You can pick up a tiny meteorite for $10 or so, or a large chunk for more than $1 million. Size and weight matter, as do aesthetics, but a better indicator of value is the source.
Grape-size fragments from a famous 1947 iron meteorite shower in Russia called Sikhote-Alin are relatively common, but those originating from the moon are in greater demand.
The former sell for $10 while a lunar specimen of the same weight is worth $5000.
Meteorites from Mars are even more valuable on a cost-per-weight basis. A one-gram piece is worth about $1000 and their value is expected to rise, given the latest Mars rover landing.
In October 2007, a $1 million meteorite was offered for sale through Bonhams New York. This controversial item was a fragment of the Willamette meteorite, the largest found in the US and the ninth-largest in the world. Discovered in 1902, the Willamette was donated to the American Museum of Natural History. It weighed more than 16 tonnes, or did until a considerable chunk was removed in the 1990s and sold to a private collector in New York.
When put on the market in 2007, this off-cut was expected to fetch more than $US1 million before representatives of an American Indian tribe from Oregon claimed they were ''deeply saddened'' by the proposed sale of what they considered to be a sacred artefact. It didn't sell.
The best result from the Bonhams auction was a 99.5-kilogram Sikhote-Alin specimen, which sold for $US122,750 (including buyer's premium). Several others fetched more than $US50,000. But perhaps the real treasure was the Claxton mailbox, the only known private letterbox damaged by a space rock. It sold for $US70,000.
Interest in meteorites has boomed over the past 10 years and the Bonhams sale no doubt helped inflate prices - artificially so, according to some collectors. They say these well-publicised auctions are aimed at wealthy speculators and that more realistic values can be found at rock collectors' fairs. Two of the more famous are held annually at Tucson, Arizona and Denver, Colorado.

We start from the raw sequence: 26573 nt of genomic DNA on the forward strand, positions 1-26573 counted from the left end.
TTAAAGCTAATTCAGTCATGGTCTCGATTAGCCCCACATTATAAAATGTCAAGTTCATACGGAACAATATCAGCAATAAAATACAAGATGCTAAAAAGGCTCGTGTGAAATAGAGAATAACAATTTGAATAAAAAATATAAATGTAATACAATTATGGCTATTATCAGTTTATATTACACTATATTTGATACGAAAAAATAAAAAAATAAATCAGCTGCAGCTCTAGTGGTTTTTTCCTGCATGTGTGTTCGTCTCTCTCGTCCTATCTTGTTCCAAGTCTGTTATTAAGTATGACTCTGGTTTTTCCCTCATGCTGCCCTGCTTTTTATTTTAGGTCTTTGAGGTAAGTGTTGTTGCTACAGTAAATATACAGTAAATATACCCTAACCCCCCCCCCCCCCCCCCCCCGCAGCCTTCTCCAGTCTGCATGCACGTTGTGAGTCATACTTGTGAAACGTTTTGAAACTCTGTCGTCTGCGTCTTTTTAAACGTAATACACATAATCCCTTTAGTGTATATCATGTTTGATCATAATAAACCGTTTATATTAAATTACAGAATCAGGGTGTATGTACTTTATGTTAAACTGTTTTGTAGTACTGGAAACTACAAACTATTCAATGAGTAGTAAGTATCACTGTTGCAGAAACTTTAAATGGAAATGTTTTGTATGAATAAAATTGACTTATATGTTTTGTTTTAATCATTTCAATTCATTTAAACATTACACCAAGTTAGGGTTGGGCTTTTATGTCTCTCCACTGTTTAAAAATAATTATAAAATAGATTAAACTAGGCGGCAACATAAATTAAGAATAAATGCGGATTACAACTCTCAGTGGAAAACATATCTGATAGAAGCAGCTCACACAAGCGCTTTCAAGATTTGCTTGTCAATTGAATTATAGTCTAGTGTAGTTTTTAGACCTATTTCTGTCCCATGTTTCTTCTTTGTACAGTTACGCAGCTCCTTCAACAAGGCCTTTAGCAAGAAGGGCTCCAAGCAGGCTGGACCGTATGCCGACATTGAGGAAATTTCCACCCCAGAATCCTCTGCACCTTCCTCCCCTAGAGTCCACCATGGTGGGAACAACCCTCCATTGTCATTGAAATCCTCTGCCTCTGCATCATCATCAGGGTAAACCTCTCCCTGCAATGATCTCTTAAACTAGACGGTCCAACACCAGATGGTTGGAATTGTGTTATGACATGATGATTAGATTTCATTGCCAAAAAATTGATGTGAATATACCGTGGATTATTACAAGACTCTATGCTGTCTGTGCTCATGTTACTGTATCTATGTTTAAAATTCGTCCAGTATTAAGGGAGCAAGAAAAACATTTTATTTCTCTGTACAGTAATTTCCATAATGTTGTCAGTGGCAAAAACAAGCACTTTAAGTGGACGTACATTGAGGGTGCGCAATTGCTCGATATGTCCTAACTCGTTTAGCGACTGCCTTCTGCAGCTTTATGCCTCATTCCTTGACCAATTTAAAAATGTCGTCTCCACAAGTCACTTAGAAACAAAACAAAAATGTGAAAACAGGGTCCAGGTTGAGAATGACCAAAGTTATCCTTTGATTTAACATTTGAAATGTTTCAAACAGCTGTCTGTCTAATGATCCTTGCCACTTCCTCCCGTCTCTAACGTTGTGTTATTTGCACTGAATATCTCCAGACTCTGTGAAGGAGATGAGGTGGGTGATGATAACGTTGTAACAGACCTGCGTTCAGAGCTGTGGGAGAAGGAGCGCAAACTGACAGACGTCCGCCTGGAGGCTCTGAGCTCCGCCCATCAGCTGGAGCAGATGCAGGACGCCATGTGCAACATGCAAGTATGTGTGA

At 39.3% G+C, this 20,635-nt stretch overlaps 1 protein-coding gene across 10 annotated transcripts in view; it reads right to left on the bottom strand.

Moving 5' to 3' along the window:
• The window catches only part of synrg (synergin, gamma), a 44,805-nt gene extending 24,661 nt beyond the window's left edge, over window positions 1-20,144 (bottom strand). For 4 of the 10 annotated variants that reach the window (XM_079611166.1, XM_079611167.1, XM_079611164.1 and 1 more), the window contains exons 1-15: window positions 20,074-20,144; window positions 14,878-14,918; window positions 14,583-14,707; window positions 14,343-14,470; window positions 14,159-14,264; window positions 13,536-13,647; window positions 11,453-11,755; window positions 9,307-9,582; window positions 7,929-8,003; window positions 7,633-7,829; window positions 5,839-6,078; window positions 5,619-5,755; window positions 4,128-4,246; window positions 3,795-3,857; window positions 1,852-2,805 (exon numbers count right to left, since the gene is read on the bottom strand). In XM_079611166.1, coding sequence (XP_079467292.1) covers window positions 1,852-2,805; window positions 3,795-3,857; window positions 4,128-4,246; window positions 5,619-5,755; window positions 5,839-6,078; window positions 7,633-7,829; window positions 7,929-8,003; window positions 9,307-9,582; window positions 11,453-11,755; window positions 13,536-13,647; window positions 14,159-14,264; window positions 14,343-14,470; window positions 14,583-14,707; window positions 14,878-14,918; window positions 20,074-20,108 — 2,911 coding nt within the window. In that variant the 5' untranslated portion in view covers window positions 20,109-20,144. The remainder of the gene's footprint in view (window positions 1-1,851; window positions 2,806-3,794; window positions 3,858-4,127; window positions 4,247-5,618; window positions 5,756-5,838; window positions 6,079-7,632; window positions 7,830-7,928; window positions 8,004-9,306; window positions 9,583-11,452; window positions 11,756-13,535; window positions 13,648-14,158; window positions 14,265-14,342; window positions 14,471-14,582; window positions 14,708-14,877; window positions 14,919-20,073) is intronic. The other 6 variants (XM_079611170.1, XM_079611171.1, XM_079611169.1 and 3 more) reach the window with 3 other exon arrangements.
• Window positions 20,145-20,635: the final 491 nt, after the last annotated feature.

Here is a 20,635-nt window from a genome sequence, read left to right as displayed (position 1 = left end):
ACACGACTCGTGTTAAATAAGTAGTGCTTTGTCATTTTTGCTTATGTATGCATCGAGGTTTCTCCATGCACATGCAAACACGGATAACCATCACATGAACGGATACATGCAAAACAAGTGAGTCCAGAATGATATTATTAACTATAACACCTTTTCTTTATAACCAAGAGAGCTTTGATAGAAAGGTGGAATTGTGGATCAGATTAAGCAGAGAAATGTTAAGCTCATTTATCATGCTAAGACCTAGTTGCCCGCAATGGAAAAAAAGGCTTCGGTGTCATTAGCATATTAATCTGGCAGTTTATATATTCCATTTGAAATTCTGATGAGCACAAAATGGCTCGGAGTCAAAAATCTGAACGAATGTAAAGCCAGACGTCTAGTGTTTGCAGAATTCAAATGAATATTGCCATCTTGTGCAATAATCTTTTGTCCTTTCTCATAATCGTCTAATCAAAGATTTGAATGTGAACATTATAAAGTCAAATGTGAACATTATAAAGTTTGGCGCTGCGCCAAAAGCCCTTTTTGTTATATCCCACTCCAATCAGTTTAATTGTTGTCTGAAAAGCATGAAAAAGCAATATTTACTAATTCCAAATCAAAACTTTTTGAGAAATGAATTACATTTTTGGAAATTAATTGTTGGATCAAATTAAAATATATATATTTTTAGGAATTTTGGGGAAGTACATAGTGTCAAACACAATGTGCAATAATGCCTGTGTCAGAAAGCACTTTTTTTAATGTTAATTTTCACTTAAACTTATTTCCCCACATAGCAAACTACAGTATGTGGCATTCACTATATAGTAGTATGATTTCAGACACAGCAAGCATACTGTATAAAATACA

The US is the biggest market but there's a strong trade in Europe and serious collectors in Australia including Jeff Kuyken, who became fascinated by rocks from outer space as an 11-year-old.
Kuyken now works in fibre optics but his passion continues. He runs the Meteorites Australia website, which sometimes lists items for sale, and he is president of the International Meteorite Collectors Association (IMCA).
The latter's website is a useful starting point for anyone wanting to buy meteorites. You can check the bona fides of any seller who claims to be part of the IMCA there.
Kuyken says there have been many unbalanced reports on meteorite values in the media over the years.
''Many concentrate only on the highest-value pieces, which makes for an interesting story,'' he says. ''However, it has a follow-on effect, where people who may actually find one have completely unrealistic expectations of its value.''
The chances of finding a $1-million meteorite are, well, a million to one - or more. It's more likely that any you do find - in the real world or on the internet - will be worth closer to the $10 mark. And if you find them in Australia, you are limited by various state and federal laws.
In WA and SA, authorities have the right to seize meteorites, even if you find them in your own backyard.
The exportation of Australian meteorites is now forbidden under federal law. This has had a severe impact on values in Australia. Kuyken's estimate is a reduction by 50 per cent to 90 per cent. Specimens found in most other parts of the world can be imported or exported freely within Australia.
Reports of meteorite activity are relatively common. The most recent fall of note was at Sutter's Mill in California in April this year. The 800 grams of fragments found so far are fetching about $US2000 ($1920) a gram online. The largest single piece found weighs 44 grams.
There have been significant falls in Australia but the most recent, at Murchison in Victoria, was recorded in 1969. It is regarded as one of the most important events scientifically, but in monetary terms, Murchison meteorites are worth much less than more newsworthy fragments from California.